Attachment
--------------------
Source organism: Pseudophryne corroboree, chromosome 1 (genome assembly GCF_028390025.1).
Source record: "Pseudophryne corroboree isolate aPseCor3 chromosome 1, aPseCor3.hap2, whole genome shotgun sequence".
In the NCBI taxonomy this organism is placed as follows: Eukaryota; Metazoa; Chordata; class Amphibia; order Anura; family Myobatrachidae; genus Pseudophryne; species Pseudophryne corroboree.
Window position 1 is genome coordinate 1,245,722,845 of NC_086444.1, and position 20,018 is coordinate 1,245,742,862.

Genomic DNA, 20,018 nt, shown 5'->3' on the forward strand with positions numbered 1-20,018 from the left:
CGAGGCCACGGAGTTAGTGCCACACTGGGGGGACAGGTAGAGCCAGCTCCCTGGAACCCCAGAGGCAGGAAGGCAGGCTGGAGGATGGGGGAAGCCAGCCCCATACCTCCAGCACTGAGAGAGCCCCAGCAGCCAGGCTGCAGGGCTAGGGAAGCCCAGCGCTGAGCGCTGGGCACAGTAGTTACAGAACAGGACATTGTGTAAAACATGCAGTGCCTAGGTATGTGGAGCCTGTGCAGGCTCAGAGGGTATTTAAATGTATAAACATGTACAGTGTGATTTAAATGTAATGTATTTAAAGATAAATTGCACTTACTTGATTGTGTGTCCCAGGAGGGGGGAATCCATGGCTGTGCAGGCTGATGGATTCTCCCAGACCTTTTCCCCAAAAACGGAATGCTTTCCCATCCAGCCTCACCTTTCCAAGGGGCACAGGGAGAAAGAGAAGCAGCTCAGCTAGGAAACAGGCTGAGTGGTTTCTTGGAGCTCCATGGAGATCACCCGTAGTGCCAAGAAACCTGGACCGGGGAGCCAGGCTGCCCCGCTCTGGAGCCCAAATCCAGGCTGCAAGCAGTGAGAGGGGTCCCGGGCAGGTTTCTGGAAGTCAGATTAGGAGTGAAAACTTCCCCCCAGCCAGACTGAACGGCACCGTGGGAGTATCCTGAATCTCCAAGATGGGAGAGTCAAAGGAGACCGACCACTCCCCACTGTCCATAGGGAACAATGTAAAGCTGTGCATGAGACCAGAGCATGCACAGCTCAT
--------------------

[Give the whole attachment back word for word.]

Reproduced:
Source organism: Pseudophryne corroboree, chromosome 1 (genome assembly GCF_028390025.1).
Source record: "Pseudophryne corroboree isolate aPseCor3 chromosome 1, aPseCor3.hap2, whole genome shotgun sequence".
In the NCBI taxonomy this organism is placed as follows: Eukaryota; Metazoa; Chordata; class Amphibia; order Anura; family Myobatrachidae; genus Pseudophryne; species Pseudophryne corroboree.
Window position 1 is genome coordinate 1,245,722,845 of NC_086444.1, and position 20,018 is coordinate 1,245,742,862.

Genomic DNA, 20,018 nt, shown 5'->3' on the forward strand with positions numbered 1-20,018 from the left:
CGAGGCCACGGAGTTAGTGCCACACTGGGGGGACAGGTAGAGCCAGCTCCCTGGAACCCCAGAGGCAGGAAGGCAGGCTGGAGGATGGGGGAAGCCAGCCCCATACCTCCAGCACTGAGAGAGCCCCAGCAGCCAGGCTGCAGGGCTAGGGAAGCCCAGCGCTGAGCGCTGGGCACAGTAGTTACAGAACAGGACATTGTGTAAAACATGCAGTGCCTAGGTATGTGGAGCCTGTGCAGGCTCAGAGGGTATTTAAATGTATAAACATGTACAGTGTGATTTAAATGTAATGTATTTAAAGATAAATTGCACTTACTTGATTGTGTGTCCCAGGAGGGGGGAATCCATGGCTGTGCAGGCTGATGGATTCTCCCAGACCTTTTCCCCAAAAACGGAATGCTTTCCCATCCAGCCTCACCTTTCCAAGGGGCACAGGGAGAAAGAGAAGCAGCTCAGCTAGGAAACAGGCTGAGTGGTTTCTTGGAGCTCCATGGAGATCACCCGTAGTGCCAAGAAACCTGGACCGGGGAGCCAGGCTGCCCCGCTCTGGAGCCCAAATCCAGGCTGCAAGCAGTGAGAGGGGTCCCGGGCAGGTTTCTGGAAGTCAGATTAGGAGTGAAAACTTCCCCCCAGCCAGACTGAACGGCACCGTGGGAGTATCCTGAATCTCCAAGATGGGAGAGTCAAAGGAGACCGACCACTCCCCACTGTCCATAGGGAACAATGTAAAGCTGTGCATGAGACCAGAGCATGCACAGCTCAT